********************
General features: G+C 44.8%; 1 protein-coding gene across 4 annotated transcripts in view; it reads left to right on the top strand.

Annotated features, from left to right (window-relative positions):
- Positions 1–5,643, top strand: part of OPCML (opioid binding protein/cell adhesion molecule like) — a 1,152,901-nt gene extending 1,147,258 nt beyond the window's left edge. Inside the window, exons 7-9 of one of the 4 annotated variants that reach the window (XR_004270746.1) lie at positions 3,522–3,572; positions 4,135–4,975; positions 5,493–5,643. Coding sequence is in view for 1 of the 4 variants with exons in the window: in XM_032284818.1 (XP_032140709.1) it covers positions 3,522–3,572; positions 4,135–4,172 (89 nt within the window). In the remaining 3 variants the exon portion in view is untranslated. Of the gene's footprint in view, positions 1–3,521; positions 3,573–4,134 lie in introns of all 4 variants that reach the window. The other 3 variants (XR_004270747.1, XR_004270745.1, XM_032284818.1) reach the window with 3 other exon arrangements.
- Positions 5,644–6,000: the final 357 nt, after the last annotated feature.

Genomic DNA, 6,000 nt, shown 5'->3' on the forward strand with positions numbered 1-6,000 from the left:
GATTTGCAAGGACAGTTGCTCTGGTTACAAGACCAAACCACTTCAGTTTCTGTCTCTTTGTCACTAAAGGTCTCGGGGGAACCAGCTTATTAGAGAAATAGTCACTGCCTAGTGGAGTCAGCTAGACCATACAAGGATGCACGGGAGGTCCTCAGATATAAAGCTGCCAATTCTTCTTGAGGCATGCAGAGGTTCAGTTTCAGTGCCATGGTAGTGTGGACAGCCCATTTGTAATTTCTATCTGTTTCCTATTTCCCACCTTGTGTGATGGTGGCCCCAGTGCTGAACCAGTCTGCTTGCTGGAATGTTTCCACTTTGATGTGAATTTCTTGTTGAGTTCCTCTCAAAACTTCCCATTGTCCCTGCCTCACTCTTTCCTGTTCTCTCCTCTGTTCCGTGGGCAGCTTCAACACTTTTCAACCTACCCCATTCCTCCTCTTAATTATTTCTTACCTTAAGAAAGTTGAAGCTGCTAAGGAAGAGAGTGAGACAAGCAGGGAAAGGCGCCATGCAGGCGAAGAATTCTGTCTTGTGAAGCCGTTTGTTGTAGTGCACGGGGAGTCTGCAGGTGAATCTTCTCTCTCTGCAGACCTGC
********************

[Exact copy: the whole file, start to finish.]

General features: G+C 44.8%; 1 protein-coding gene across 4 annotated transcripts in view; it reads left to right on the top strand.

Annotated features, from left to right (window-relative positions):
- Positions 1–5,643, top strand: part of OPCML (opioid binding protein/cell adhesion molecule like) — a 1,152,901-nt gene extending 1,147,258 nt beyond the window's left edge. Inside the window, exons 7-9 of one of the 4 annotated variants that reach the window (XR_004270746.1) lie at positions 3,522–3,572; positions 4,135–4,975; positions 5,493–5,643. Coding sequence is in view for 1 of the 4 variants with exons in the window: in XM_032284818.1 (XP_032140709.1) it covers positions 3,522–3,572; positions 4,135–4,172 (89 nt within the window). In the remaining 3 variants the exon portion in view is untranslated. Of the gene's footprint in view, positions 1–3,521; positions 3,573–4,134 lie in introns of all 4 variants that reach the window. The other 3 variants (XR_004270747.1, XR_004270745.1, XM_032284818.1) reach the window with 3 other exon arrangements.
- Positions 5,644–6,000: the final 357 nt, after the last annotated feature.

Genomic DNA, 6,000 nt, shown 5'->3' on the forward strand with positions numbered 1-6,000 from the left:
GATTTGCAAGGACAGTTGCTCTGGTTACAAGACCAAACCACTTCAGTTTCTGTCTCTTTGTCACTAAAGGTCTCGGGGGAACCAGCTTATTAGAGAAATAGTCACTGCCTAGTGGAGTCAGCTAGACCATACAAGGATGCACGGGAGGTCCTCAGATATAAAGCTGCCAATTCTTCTTGAGGCATGCAGAGGTTCAGTTTCAGTGCCATGGTAGTGTGGACAGCCCATTTGTAATTTCTATCTGTTTCCTATTTCCCACCTTGTGTGATGGTGGCCCCAGTGCTGAACCAGTCTGCTTGCTGGAATGTTTCCACTTTGATGTGAATTTCTTGTTGAGTTCCTCTCAAAACTTCCCATTGTCCCTGCCTCACTCTTTCCTGTTCTCTCCTCTGTTCCGTGGGCAGCTTCAACACTTTTCAACCTACCCCATTCCTCCTCTTAATTATTTCTTACCTTAAGAAAGTTGAAGCTGCTAAGGAAGAGAGTGAGACAAGCAGGGAAAGGCGCCATGCAGGCGAAGAATTCTGTCTTGTGAAGCCGTTTGTTGTAGTGCACGGGGAGTCTGCAGGTGAATCTTCTCTCTCTGCAGACCTGC